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When Chillies are Too Hot

Kasma Loha-unchit, December 12th, 2010

How do you deal with a burning mouth from a very hot chilli pepper?

Many people do not realize that the hotness of chillies, which comes from the natural chemical capsaicin, is not water soluble. Have you ever noticed that when your mouth is on fire, no matter how much ice-cold water or beer you drink, the burning sensations linger? Water or beer only temporarily relieves the burning while you are drinking it, but as soon as you stop, you find the hot flames still leaping.

Chopping Chillies

Chopping chillies

Instead of water, try milk next time, or something that contains cream or oil— capsaicin is oil soluble. A dessert with coconut milk can end a spicy meal nicely as it douses out the fire in your mouth. Some people have also found a full-bodied red wine to help during a meal, more so than white wine. Chewing and swallowing mouthfuls of plain warm rice is another way to wipe away traces of capsaicin in your mouth—better yet, rice mixed with sauce from non-spicy stir-fried vegetables as it contains some oil.
Coconut Milk

Coconut milk

If you have sensitive skin, you may wish to take precautions when working with chillies. When slicing the peppers, try not to touch the interior lining because it contains the highest concentration of capsaicin. Hold the peppers by the shiny skin and when de-seeding, use the blad of a knife instead of your fingers to scrape out the seeds. Or, you can simply avoid the seeds all together by slicing the peppers lengthwise around the inner core that contains the seeds and hot membranes. But if your mouth can take the heat, don’t bother to deseed the chillies at all.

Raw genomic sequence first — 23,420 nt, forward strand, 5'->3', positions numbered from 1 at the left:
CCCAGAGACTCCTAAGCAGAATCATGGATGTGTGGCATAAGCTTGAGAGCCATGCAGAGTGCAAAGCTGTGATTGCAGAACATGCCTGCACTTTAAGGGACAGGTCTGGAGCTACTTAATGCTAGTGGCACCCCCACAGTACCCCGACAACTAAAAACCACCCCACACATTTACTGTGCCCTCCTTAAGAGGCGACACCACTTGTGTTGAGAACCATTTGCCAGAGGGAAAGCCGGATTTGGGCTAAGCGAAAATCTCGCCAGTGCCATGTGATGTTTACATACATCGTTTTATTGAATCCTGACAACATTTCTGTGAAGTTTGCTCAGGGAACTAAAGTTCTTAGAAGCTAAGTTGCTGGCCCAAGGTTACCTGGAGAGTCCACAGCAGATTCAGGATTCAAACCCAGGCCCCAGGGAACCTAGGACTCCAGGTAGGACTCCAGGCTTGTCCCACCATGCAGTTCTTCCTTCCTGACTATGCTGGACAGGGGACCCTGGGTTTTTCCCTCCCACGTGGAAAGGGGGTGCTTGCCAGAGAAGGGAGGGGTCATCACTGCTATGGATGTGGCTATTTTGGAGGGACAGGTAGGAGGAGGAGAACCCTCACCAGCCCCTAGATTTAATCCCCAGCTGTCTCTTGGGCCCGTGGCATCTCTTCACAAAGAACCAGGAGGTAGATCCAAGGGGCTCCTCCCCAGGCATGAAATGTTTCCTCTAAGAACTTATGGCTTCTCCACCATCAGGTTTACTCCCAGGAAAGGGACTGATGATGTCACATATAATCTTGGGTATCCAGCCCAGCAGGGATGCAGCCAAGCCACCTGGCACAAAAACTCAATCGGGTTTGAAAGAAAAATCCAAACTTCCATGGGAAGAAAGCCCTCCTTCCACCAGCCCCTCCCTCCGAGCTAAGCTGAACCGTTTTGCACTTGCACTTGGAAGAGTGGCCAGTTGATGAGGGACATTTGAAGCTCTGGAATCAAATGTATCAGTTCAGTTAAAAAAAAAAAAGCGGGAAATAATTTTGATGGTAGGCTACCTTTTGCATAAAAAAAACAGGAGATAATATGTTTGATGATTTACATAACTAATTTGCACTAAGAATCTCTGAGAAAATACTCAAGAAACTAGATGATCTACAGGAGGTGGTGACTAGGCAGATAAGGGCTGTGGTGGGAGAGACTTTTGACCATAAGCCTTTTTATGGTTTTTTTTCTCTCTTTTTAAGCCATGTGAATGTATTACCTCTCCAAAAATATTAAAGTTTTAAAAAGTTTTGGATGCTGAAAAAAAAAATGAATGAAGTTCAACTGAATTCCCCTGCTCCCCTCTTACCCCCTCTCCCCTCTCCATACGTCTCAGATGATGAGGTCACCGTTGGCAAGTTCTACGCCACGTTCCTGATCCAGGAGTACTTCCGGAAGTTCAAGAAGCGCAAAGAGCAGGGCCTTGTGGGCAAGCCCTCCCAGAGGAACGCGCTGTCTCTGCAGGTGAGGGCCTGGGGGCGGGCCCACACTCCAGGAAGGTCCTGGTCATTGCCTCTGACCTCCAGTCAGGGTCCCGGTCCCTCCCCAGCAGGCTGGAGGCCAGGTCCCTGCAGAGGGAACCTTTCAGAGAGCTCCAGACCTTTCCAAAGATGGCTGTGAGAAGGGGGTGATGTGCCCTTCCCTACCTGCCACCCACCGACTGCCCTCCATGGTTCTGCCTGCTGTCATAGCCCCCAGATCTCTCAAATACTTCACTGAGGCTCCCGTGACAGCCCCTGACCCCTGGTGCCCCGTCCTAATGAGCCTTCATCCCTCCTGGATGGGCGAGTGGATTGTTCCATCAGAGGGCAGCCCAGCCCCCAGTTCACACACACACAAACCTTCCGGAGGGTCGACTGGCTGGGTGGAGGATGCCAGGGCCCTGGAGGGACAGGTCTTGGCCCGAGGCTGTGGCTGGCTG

Limes can help

If after taking these precautions you still find your fingers burning and throbbing, wash your hands several times with a soap that contains a high concentration of oil or cream. Fresh sap from the aloe vera plant and oil-based ointments of aloe, comfrey or calendula also help relieve some of the burn. Lime juice can be effective, too, and I have heard that a strong vinegar works equally well. When you prepare a big Thai meal, save the rind of the fresh limes squeezed for a sauce or salad; the remaining drops of juice combined with the essential oils in the zest will help clean your hands later of traces of capsaicin. If you have ultra-sensitive skin, wearing thin rubber gloves when working with chilli peppers is advisable. Just as people with fair complexions tend to get sunburned easily, I believe that they, too, are particularly susceptible to chilli burns.
Roasting Chillies

Roasting chillies

Whether or not you have sensitive hands, always remember that when cooking Thai, avoid rubbing your eyes with your hands at any time. Your fingers may not burn from touching chillies, but your eyes certainly will. Capsaicin is very easily picked up by your fingers, and even the minutest trace can burn the sensitive linings around the eyes. If this accident does happen, do not panic. Wash with the suggested antidotes and avoid rubbing; the burning will fade away in time.

When roasting chilli peppers, especially the dried variety, make sure there is plenty of ventilation. Dried peppers can burn easily (turn them frequently and watch them carefully), and burnt chilli fumes in the air are painfully irritating to the linings of your throat and lungs. For the same reason, when stir-frying with chillies and chilli pastes over high heat, make sure the fan over your stove is turned on.

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Written by Kasma Loha-unchit, December 2010.

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